Monday, October 20, 2008

In a Blur

This week's theme at Carmi's Thematic Photographic is blur

It brought to mind the photos I took last year when we drove through the small village of Freshford near Bath, in England. My greatgreatgreatgrandfather was born here. Unfortunately English country lanes are very narrow and unlike New Zealand roads, places to pull over and stop to take a photo seem to be sadly lacking. Furthermore, twilight was rapidly approaching. So even though we were getting quite practiced at clicking the camera on the move, the long exposure time dictated by the low light meant my photos of the village came out rather blurry.



There's a poem to go with this one (although the bridge described in the poem was actually in a different photo). The italics are a quote from another poem that was on Poetry Daily, I need to look it up to find the author and title.

Freshford

Yes, yes, you can’t step into the same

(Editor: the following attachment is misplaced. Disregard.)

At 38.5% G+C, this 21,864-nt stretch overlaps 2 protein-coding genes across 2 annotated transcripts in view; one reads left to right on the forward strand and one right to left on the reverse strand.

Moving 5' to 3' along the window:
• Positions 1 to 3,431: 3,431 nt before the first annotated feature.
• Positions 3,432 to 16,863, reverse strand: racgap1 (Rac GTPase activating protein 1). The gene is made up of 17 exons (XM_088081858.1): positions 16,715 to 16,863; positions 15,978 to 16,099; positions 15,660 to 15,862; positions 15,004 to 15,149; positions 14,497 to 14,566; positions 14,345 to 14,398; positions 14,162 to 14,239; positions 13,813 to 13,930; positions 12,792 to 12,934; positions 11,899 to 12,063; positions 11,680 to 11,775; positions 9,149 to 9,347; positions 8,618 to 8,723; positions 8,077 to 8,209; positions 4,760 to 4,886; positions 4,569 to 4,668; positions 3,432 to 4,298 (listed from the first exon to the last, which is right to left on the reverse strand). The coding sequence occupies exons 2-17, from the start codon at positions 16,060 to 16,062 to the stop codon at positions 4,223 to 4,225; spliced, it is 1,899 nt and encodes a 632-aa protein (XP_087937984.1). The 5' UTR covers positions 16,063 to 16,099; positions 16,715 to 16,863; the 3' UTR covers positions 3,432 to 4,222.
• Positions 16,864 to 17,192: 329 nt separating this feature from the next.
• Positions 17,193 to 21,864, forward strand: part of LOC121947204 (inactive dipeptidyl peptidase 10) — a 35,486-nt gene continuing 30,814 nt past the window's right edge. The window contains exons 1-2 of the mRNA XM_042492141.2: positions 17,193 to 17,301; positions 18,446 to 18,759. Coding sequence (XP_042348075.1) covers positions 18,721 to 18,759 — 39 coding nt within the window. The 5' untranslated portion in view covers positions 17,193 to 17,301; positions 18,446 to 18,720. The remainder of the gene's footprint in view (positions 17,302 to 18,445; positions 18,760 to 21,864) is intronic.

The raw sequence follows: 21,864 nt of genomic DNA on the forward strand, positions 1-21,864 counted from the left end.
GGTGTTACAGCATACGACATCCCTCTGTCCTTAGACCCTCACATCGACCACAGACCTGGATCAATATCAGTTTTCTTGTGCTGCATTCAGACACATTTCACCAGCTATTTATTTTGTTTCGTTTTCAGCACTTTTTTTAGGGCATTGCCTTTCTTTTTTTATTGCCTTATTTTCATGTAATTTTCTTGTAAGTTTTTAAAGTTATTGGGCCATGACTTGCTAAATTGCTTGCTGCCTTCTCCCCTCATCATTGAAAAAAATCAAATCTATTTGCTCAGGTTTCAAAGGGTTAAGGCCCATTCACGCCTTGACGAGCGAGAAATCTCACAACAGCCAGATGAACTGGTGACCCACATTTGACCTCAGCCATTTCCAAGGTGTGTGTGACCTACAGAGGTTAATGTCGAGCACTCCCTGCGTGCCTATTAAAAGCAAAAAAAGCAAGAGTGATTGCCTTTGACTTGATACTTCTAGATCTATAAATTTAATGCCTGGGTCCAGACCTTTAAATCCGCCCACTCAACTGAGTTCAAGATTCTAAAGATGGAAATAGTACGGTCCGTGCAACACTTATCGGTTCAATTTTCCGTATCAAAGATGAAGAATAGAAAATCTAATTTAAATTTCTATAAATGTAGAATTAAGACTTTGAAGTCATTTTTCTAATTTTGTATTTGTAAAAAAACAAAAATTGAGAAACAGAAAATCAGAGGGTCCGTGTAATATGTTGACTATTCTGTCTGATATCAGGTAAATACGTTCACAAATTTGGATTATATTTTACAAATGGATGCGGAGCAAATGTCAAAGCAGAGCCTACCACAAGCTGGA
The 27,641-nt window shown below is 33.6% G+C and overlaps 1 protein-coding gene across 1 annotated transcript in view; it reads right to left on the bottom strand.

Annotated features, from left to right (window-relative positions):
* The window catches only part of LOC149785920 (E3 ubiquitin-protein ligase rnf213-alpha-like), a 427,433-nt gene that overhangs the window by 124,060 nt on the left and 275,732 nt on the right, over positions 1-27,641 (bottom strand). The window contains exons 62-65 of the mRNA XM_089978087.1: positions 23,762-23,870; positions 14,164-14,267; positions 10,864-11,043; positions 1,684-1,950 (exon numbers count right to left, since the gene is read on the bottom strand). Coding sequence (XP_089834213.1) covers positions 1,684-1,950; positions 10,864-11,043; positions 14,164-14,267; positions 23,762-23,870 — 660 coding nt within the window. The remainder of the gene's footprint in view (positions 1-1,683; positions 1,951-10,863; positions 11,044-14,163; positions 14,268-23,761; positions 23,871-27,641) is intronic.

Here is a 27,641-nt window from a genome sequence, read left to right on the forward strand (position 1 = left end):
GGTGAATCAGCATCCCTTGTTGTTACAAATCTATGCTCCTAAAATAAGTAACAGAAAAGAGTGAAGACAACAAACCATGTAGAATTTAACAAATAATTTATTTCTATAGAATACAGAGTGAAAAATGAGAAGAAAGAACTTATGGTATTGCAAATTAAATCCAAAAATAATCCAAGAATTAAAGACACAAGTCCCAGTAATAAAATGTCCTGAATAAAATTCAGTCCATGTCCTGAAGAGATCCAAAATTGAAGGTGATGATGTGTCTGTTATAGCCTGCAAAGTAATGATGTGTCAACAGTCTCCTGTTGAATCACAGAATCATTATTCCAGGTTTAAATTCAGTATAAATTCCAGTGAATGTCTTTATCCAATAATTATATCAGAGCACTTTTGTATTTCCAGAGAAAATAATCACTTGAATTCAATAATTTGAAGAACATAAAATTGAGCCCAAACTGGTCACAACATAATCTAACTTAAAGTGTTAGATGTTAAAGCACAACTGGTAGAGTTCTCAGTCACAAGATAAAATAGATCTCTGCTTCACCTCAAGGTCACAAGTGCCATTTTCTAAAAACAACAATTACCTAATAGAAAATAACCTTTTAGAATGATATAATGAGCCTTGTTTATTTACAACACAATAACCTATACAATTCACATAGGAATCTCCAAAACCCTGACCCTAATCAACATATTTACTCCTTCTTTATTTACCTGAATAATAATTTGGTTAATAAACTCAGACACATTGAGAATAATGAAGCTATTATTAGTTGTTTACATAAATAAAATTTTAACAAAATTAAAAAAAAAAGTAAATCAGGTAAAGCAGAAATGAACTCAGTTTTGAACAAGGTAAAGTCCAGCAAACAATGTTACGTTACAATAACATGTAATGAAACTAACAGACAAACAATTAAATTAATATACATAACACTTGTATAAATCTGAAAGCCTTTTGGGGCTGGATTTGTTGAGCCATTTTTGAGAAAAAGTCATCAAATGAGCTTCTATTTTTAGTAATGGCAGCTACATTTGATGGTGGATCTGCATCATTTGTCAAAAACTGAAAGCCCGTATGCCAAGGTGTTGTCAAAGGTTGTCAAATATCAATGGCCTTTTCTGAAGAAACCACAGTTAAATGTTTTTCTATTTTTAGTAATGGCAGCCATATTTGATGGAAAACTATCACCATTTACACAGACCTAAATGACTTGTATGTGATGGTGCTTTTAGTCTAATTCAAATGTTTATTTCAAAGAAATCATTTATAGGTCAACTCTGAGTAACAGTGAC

river twice
, and I can’t cross
the same bridge as my ancestors,
but all the same, this bridge is one of the things
that has changed least since you lived here,
linking the village with the quarry, on narrow roads
meant for horses. On both sides now
the stone houses, clean and prosperous looking,
country retreats for the middle classes,
and cars pulling up at the inn, in the twilight.
There were weavers and washerwomen once.
Where are their rough cottages? Pulled down,
or renovated, made large enough for small families
to sleep one to a bedroom. Your seventeen children
one by one left their shared beds
to trudge over this bridge to distant cities
in the hope of work. Look, here are photos
I took from the car window. Have I captured
your ghosts? I see only a blur. We are moving
too fast.

3 comments:

chocolate covered musings said...

i really really like this poem.

and, after driving down tiny country roads in england and through wee villages i can totally picture these scenes.

Carmi said...

I feel like I'm looking at an impressionist painting...what a gorgeously bucolic and memorable scene! The poem fits so perfectly, too!

David said...

hello friend